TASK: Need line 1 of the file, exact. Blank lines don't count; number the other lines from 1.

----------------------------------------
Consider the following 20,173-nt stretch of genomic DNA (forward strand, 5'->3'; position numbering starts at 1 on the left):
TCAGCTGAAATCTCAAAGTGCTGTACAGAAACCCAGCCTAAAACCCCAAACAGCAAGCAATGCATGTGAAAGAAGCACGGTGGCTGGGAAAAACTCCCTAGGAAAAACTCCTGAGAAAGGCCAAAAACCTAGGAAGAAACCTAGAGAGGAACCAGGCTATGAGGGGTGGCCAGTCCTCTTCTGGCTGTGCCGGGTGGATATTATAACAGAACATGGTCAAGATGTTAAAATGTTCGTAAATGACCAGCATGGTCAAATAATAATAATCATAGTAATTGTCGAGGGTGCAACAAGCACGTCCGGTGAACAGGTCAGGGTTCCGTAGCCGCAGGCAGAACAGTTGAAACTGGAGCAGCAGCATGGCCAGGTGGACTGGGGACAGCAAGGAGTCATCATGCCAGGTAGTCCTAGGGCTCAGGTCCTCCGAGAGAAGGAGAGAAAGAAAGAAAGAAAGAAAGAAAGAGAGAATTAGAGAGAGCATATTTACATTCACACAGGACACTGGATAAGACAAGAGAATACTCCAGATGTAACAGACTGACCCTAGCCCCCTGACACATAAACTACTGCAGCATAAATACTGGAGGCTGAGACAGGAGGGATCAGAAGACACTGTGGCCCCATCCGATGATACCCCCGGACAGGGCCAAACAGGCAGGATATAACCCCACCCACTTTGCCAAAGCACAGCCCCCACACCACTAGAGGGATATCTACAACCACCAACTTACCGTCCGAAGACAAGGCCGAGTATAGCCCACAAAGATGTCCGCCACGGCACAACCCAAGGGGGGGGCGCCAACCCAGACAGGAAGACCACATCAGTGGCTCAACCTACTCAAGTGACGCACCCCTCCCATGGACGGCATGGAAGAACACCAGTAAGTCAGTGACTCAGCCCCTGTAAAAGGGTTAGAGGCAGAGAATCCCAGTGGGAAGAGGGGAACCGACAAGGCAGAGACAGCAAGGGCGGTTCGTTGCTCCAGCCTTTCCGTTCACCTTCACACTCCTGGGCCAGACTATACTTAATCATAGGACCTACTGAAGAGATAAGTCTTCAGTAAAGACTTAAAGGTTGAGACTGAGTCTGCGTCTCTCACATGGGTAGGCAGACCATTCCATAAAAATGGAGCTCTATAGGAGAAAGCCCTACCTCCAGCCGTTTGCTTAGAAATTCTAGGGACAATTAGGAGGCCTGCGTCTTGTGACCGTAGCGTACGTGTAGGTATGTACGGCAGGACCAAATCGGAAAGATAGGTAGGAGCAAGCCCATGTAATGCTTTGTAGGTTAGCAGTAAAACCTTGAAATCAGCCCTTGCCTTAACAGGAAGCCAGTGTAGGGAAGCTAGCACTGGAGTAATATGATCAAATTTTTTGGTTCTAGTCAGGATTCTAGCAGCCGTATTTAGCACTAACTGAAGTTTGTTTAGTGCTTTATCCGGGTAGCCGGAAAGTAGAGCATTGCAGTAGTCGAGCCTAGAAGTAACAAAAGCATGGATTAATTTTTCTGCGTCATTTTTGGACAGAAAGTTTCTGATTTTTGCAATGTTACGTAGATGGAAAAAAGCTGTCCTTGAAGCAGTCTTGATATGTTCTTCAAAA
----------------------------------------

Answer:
Consider the following 20,173-nt stretch of genomic DNA (forward strand, 5'->3'; position numbering starts at 1 on the left):